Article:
As part of the divorce process, the court must define the custodial arrangement between the parents. A custodial arrangement is a determination of where the child will reside, who they will reside with, and how often and for how long they will see the other parent. In making this determination courts in Missouri consider several factors, such as:
- each parent’s wishes as to custody;
- the child’s need for a meaningful relationship with both parents;
- each parent’s ability and willingness to perform their functions as mother or father for the child’s needs;
- the child’s interaction and relationship with parents, siblings, and anyone else who affects the child’s best interest;
- which parent is more likely to allow the child frequent contact with the other parent;
- the child’s adjustment to home, school, and community;
- the mental and physical health of all individuals involved;
- either parent’s history of domestic violence,
- either parent’s plans to relocate the child; and
- the child’s wishes for custody.
A child can make their custodial preference known to the judge in a few different ways. First, in some cases a Guardian ad litem will appointed. The Guardian ad litem is the child’s advocate and attorney. He or she will meet with the child, the child’s parents, and any other significant people in the child’s life. The Guardian ad litem will then advise the court as to the child’s wishes as well as to the Guardian’s own recommendations regarding who should be the custodial parent.
Next, a child can be called by either parent as a witness during the final hearing or trial. The court will determine if the child is competent enough to testify. A competent child is simply one which can make a rational choice and intelligent decision as to their custodial preference. Once the child is determined to be competent, the child will be sworn in under oath, and the attorneys for both parties will ask the child questions regarding their wishes as to who should be the custodial parent.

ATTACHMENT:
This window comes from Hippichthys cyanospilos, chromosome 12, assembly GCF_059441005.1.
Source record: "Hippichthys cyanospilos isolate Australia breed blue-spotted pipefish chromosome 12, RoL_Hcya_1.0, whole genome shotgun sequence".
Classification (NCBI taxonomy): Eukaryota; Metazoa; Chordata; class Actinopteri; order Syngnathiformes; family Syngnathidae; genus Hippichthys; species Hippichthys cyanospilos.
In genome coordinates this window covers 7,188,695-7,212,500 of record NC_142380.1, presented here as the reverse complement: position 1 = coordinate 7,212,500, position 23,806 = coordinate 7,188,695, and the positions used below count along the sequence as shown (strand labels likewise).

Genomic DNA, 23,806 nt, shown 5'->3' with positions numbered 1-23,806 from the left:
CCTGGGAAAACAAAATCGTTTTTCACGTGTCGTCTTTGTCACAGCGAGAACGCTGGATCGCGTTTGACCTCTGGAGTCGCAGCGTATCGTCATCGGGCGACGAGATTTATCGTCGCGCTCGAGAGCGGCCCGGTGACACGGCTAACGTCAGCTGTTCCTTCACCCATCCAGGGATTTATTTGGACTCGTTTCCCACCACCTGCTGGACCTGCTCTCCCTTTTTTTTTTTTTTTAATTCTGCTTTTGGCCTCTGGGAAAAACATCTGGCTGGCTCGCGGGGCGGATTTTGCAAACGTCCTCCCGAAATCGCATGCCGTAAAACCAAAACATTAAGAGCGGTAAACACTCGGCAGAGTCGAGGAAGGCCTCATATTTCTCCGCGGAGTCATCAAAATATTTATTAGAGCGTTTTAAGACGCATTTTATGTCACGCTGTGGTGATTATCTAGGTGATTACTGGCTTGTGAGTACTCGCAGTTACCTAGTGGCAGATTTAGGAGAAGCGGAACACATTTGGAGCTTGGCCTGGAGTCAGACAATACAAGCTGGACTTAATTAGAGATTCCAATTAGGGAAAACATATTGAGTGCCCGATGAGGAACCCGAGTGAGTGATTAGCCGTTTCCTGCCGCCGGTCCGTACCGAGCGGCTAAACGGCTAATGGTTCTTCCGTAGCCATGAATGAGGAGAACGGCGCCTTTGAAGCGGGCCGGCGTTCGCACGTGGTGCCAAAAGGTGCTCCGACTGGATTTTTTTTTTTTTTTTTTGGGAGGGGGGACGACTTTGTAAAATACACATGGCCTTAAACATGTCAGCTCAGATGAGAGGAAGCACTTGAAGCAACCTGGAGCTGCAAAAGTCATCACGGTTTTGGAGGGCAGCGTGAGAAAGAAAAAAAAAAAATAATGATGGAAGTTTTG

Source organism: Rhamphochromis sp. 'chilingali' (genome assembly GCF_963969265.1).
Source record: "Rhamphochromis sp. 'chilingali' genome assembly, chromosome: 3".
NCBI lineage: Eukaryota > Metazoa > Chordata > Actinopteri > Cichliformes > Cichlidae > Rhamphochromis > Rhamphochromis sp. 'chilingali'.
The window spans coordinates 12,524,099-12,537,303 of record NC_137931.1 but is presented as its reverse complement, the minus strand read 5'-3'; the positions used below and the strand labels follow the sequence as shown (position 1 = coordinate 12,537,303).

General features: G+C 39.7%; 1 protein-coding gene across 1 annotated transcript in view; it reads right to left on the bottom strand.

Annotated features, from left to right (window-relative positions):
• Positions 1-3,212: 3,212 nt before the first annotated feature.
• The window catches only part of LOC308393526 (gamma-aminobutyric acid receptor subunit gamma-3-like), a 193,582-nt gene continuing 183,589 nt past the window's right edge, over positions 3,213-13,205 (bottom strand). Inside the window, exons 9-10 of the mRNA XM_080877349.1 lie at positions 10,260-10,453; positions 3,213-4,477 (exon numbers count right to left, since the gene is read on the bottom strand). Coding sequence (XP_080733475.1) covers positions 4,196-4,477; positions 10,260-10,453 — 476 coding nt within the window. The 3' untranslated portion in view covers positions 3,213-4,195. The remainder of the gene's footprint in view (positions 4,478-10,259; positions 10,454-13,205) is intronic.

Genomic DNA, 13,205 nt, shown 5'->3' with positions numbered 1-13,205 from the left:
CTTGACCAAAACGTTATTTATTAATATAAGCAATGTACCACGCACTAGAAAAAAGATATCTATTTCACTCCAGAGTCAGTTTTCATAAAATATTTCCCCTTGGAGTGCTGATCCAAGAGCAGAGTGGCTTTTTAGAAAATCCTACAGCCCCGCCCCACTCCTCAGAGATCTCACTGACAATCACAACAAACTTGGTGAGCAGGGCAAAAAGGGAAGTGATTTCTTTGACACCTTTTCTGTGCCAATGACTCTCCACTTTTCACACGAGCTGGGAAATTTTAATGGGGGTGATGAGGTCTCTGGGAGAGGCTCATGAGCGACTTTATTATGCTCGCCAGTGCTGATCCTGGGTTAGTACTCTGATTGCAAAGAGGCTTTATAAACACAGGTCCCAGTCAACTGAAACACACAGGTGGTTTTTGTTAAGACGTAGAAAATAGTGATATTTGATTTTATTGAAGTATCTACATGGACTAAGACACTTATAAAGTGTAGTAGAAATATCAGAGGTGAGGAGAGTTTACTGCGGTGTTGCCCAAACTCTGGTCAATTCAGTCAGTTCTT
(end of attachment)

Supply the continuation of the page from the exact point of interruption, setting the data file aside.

Lastly, a judge can decide to interview the child in his chambers. This is called an in camera interview. In chambers only the judge, the guardian (if there is one), the court reporter, and the parties’ attorneys will be present. The parties themselves are not present. The judge will ask questions and the attorneys can ask questions. Sometimes the judge will have the attorneys write down their questions for him to ask in order to make the child more comfortable.
In Missouri, there isn’t a specific age when a court must consider a child’s parental preferences as to custody. Instead, the weight the court will give the preference of a child is considered on a case-by-case basis. Typically, the older the child the more weight the judge will give the child’s custodial preference. In cases where the child is very young, their preference may not be considered at all. The court will also weigh why a child wants to live with a particular parent. A child whose preference is based on anger or material objects will hold less weight then a child whose preference is based on their closeness and relationship with a one parent over the other.
It is important to remember that a child’s wish as to which parent has custody is only one aspect that the court will consider. A child’s preference will not outweigh the factors mentioned above when the court is determining which parent should be the custodian in light of the best interest of the child.
The factors a court is required to consider when deciding a custody issue can be intimidating. Fortunately, the attorneys at MTSE have decades of experience advocating for their clients on these issues, which are often hotly contested by the parties. Call MTSE for a consultation today at (816) 364-6677.